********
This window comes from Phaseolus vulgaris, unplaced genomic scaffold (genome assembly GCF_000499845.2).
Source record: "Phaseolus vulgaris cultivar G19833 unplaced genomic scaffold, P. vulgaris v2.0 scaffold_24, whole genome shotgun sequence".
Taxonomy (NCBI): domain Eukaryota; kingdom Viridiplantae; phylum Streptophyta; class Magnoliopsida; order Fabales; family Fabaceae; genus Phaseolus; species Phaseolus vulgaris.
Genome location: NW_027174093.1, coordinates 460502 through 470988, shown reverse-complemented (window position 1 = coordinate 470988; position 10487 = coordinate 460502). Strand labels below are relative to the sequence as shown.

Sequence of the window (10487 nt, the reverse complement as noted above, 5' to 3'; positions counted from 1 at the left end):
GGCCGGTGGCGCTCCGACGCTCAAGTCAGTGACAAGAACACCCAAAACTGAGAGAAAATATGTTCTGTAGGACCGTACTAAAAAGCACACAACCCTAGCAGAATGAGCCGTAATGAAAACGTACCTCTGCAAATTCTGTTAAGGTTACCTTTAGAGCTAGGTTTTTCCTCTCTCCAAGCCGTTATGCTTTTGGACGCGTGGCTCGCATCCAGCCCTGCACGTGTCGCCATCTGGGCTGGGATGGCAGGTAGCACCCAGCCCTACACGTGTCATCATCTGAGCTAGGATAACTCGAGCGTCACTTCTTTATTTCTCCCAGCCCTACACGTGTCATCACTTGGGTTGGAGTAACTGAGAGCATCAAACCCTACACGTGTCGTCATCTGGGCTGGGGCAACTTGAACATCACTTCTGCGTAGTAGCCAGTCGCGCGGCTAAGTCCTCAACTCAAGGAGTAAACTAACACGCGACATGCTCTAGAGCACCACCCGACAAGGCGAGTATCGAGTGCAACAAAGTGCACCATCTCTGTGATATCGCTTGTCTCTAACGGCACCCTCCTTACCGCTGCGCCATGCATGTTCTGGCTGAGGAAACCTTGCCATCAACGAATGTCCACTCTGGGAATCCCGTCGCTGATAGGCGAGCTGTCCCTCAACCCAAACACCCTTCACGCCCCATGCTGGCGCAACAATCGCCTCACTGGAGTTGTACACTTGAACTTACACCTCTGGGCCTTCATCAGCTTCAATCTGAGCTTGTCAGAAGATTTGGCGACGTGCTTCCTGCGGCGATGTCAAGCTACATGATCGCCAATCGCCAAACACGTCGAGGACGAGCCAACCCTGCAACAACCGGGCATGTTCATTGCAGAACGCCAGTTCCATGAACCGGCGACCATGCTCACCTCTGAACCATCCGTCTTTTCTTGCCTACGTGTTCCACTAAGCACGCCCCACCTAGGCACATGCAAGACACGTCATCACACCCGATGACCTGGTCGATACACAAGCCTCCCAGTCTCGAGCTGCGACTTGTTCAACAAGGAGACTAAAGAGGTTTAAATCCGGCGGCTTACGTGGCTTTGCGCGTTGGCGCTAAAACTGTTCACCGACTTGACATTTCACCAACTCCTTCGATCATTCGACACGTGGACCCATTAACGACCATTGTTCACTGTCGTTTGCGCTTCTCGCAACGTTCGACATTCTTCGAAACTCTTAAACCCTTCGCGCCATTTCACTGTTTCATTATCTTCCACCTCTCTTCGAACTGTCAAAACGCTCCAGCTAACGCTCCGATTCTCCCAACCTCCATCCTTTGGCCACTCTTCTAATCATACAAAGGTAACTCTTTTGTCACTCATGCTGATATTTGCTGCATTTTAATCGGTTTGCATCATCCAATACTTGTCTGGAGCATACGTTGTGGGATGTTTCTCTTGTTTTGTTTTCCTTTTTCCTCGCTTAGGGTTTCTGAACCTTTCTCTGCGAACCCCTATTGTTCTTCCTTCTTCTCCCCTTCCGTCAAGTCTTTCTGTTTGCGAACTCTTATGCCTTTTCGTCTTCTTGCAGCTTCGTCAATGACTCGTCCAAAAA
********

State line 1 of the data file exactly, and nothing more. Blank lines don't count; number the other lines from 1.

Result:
This window comes from Phaseolus vulgaris, unplaced genomic scaffold (genome assembly GCF_000499845.2).